Michele Brourman: Fools and Little Children

First of all, in the interest of full disclosure – I must tell you that Michele is my sister. I am also a co-writer on one of the songs on this album, so my objectivity is limited. None of that is relevant. I am in awe of her artistic achievement.

I was adding the album to my digital music library, and when it came time to tag its genre, I was stumped. I sighed and typed in “eclectic”. Michele draws from such a wide spectrum of musical traditions that it is truly difficult to categorize her work. This will be a bit lengthy. I just couldn’t figure out which cuts to skip, so I have reviewed all of them.

Let’s start with the first track, “Aurora”. Unexpectedly, there is the sound of very delicate piano arpeggios, setting the mood for a musical retelling of Sleeping Beauty. In this version, the princess asks the prince if he will “sweep (her) up behind him and carry (her) away”. (The prince explains that he “only stole a kiss”—Sound familiar?) Already, we know this is not going exactly according to the Grimms brothers’ plan. The song ends on a note of triumph. Aurora reveals herself as a fully realized modern feminist – all within the framework of an enchanting, haunting folktale.

The second cut, “Heart On My Lips” is an understated, trance-like groove with a strong reference to middle-eastern music. The vocals have a sensual and seductive quality.

“Shirt Upon Her Back” is a paean to our immigrant grandparents (yes, this is the one we wrote together). We originally wrote it as a country song, but Michele added the dimension of a wild, Bartók-esque folk dance (a lot of credit goes to the brilliant Novi Novog on viola). The result is joyous and raucous.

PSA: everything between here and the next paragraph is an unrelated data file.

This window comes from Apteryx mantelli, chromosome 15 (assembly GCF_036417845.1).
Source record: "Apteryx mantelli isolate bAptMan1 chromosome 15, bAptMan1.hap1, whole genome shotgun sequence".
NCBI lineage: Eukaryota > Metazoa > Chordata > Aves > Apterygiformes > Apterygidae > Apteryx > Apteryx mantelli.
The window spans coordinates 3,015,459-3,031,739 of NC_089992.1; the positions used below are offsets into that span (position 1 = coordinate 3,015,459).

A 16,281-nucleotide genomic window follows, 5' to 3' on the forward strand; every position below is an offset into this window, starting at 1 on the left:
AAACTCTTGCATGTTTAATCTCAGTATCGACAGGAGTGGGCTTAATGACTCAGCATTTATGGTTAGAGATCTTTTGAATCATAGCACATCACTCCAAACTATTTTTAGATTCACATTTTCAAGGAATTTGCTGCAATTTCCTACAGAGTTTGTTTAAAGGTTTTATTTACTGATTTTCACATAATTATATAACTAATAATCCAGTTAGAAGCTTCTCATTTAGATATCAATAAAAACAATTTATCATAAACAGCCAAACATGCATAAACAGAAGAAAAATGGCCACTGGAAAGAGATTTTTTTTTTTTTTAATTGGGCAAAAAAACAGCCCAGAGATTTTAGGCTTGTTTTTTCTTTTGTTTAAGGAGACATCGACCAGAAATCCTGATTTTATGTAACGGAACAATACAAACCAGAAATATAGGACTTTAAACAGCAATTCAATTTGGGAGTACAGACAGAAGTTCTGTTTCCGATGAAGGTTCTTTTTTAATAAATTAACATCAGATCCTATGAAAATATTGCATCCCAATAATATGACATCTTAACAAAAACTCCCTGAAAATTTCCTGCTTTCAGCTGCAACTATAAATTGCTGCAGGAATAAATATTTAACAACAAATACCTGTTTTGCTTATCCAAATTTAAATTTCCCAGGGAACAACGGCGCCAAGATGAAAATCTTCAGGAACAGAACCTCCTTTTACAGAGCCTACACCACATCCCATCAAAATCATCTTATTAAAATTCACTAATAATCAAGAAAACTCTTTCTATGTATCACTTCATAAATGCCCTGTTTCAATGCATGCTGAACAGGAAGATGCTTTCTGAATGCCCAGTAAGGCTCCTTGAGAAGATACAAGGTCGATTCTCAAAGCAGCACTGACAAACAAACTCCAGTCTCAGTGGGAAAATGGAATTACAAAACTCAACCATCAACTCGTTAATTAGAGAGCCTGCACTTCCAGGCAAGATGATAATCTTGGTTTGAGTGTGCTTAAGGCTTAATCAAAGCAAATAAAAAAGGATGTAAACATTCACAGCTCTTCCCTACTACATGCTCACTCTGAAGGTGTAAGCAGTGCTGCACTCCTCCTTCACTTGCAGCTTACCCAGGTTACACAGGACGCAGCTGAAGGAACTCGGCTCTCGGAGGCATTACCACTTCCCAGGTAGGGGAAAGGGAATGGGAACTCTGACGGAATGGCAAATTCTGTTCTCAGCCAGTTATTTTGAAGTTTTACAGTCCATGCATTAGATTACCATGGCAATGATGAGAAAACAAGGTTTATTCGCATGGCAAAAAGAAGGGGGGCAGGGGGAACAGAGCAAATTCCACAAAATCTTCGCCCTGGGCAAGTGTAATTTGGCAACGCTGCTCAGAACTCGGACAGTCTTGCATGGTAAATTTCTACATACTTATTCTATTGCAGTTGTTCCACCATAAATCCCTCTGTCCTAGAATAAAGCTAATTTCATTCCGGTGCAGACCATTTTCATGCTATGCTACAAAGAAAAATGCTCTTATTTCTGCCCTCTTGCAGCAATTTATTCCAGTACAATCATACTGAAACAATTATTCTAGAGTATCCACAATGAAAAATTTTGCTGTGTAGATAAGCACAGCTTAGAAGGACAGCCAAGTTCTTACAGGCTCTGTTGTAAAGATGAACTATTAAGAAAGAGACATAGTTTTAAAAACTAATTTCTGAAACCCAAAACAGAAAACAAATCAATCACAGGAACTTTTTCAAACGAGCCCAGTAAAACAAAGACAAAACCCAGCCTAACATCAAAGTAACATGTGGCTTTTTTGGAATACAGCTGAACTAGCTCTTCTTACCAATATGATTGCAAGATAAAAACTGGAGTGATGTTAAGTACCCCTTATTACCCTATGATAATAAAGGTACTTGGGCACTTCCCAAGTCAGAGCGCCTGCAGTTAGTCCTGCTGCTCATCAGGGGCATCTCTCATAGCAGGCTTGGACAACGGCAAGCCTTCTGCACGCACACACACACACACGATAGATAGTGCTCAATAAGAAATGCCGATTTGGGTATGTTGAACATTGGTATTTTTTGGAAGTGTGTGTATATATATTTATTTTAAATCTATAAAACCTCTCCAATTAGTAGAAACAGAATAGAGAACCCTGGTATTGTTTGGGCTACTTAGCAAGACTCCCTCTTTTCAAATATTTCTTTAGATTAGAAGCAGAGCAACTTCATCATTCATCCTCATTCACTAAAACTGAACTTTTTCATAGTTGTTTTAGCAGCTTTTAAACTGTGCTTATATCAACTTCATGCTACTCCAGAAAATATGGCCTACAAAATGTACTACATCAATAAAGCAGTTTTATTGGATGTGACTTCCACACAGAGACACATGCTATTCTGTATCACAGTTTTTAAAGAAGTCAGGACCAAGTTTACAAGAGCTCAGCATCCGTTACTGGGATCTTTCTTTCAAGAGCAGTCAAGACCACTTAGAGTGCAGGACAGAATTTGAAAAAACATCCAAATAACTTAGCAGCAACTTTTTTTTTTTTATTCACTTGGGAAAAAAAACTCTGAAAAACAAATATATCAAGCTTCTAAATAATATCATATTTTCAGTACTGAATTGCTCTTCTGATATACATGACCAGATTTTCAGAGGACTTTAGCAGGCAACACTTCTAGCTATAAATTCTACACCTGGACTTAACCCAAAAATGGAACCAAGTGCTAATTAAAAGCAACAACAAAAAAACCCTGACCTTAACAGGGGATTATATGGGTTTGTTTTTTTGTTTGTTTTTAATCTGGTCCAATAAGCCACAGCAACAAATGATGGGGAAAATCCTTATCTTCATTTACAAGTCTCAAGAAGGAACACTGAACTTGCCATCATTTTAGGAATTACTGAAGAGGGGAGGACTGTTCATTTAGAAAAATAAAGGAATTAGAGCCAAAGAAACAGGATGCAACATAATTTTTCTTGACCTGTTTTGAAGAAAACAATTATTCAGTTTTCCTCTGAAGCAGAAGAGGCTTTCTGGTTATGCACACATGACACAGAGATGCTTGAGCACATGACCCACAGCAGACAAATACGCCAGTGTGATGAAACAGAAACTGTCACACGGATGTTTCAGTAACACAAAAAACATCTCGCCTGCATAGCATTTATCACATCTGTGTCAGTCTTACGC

“Old Love”, a waltz, was written with Amanda McBroom, who lends her lovely voice in a simple narrative of two people who find each other in the twilight of their lives. It is sweet and touching. (Get out your hanky).

“Love & Take Out” is the exact opposite. This song borrows heavily from the tradition of the great blues singers, especially Bessie Smith. It is filled with clever double-entendres. No need for a hanky.

“Once In Love” was written with John Bettis, and is a beautifully crafted country ballad, beautifully sung. The background vocals give just the right lift to the choruses. (Retrieve your hanky).

“In The Dark Silence” is a song so personal, so raw in its depiction of childhood loneliness, that it is hard to imagine the courage it would take to write it, let alone sing it with such naked emotionality.

“The Ballad Of Robin and Marian” is reminiscent of an old, medieval English folk song, which of course, is in keeping with the subject matter. But as in “Aurora”, we soon realize that this “Maid Marian” is not what legend depicts The rollicking tempo mimics the rhythm of hooves galloping into battle.

This is followed by a collaboration with Sheila Rae, “It’s Never Perfect”, an appreciation of love of the quiet and enduring kind found later in life, sung as a duet with Amanda McBroom.

“Erik and the Coyote” deals with the death of a beloved cat. It is sad, haunting and transcendent.

Michael Silversher co-wrote “Sailing On” and sings with Michele in this poignant ballad. Love appears, then disappears, and life must continue. The music and the lyrics are perfectly wedded, creating an atmospheric, trance-like experience.

Lastly, we come to “My Favorite Year”. Suffice to say that this is one of the all-time great love ballads. Others have sung this song, but none are so genuine in their rendition as the composer herself.

There is a recurring theme here of loss and redemption. You can listen with your ears and be well rewarded by the unerring musicality. But you can also listen with your heart and you will experience something much deeper. It’s a “five-hanky” album. In fact, just keep the Kleenex box next to you and give yourself a little time to recover before you go back out into the world.

To learn more about Michele and her work, please visit www.michelebrourman.com

 Category: Music Reviews

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